It’s time for your lawn to rise and shine! It has been slumbering for months now, and if you prepped it adequately for the winter, it should be ready to roll here pretty soon. And even if you still have snow on the ground, this list has all the info you need to hit the ground running once the thaw begins.
Rake. And we’re not just talking about leaves here, although we’ll start with that. A good raking also loosens up built-up shoots, roots, and stems (also known as thatch) that keep the soil underneath the grass from absorbing water and nutrients. Throw all the contents into the compost pile. (Don’t have a compost pile? Check out this page to get started!)
Aerate. Aeration is a process by which small plugs of soil are removed so that air, water, and nutrients get where they need to go. Over time and with lots of traffic, the soil becomes hard and compressed, and thatch (see above) builds up. Aeration addresses this problem. The best time to aerate is in the spring as things start heating up — aerate cool-season grasses like Kentucky bluegrass and tall fescue in early Spring, and warm-season grasses like Bermuda grass and St. Augustine in late Spring.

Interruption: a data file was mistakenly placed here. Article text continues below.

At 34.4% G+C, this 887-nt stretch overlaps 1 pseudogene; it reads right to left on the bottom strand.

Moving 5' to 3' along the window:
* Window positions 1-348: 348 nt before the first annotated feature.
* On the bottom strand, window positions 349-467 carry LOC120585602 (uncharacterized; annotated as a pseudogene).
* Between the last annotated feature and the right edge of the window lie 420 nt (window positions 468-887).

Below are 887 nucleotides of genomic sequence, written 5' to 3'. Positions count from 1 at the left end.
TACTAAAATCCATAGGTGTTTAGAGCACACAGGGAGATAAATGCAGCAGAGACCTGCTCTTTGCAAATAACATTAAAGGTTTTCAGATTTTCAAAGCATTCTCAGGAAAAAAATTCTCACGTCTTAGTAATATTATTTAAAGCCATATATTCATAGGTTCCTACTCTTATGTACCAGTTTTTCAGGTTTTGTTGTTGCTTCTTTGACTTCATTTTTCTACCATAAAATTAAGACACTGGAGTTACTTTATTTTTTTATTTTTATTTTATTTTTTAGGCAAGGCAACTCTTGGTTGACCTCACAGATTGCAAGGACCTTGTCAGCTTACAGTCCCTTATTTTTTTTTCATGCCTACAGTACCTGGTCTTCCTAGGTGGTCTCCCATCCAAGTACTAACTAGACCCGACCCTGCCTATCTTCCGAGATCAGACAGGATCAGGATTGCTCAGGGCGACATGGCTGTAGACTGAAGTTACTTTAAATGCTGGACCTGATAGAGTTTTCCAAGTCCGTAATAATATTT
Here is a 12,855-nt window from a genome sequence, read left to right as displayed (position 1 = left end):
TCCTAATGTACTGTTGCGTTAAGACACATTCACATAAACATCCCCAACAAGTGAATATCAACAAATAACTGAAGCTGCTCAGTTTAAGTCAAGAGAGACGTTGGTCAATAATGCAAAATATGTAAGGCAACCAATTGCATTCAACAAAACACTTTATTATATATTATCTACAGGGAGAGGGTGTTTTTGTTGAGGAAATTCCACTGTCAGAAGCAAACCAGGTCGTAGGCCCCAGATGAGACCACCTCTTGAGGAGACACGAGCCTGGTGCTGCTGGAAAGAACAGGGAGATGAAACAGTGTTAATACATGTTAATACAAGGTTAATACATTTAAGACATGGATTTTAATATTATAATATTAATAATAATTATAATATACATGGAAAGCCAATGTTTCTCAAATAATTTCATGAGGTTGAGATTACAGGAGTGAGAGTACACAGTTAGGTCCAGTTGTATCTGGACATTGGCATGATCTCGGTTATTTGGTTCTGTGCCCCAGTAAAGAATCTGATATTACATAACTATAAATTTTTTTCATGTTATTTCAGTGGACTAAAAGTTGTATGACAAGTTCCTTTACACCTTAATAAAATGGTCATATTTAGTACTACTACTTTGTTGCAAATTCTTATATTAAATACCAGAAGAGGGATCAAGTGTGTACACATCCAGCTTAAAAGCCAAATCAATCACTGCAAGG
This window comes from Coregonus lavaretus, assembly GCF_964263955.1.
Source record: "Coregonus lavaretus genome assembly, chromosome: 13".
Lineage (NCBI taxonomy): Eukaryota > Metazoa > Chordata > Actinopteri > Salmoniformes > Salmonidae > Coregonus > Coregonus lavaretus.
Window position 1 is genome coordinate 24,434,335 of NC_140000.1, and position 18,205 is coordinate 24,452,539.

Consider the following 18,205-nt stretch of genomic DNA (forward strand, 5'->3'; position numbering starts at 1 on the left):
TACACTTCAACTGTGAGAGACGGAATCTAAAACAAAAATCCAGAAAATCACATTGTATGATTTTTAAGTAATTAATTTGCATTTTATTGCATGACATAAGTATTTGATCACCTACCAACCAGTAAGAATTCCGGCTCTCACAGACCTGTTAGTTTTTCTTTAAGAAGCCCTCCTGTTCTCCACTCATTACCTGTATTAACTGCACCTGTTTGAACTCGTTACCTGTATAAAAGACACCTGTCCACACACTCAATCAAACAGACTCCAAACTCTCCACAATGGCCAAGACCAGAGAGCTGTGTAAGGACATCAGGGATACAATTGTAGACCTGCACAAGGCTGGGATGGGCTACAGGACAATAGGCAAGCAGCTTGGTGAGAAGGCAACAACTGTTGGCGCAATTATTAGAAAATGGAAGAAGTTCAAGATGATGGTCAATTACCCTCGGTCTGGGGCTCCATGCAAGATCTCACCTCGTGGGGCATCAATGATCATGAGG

Mow. Before resuming your mowing schedule in the Spring, be sure your mower blade is sharp, as a dull blade will rip rather that cut your grass. Aim for a grass height of 2.5”-3.5” (never remove more than 1/3 of the total height of your grass in one mowing), depending upon the variety of grass you have. The timing of the first Spring mowing is less about an actual date and more about how tall your grass has grown, so simply monitor the growth and plan accordingly.
Fertilize. Fertilize after the first mowing of the season, and use 1 pound of nitrogen fertilizer per 1,000 square feet of grass. Never use a “weed and feed” product, as the fertilizer in this type of product stimulates the very weed growth you want to get rid of. If you’ve had a crabgrass problem in the past, opt for a pre-emergent weed killer like cornmeal gluten and follow the directions for application on the package.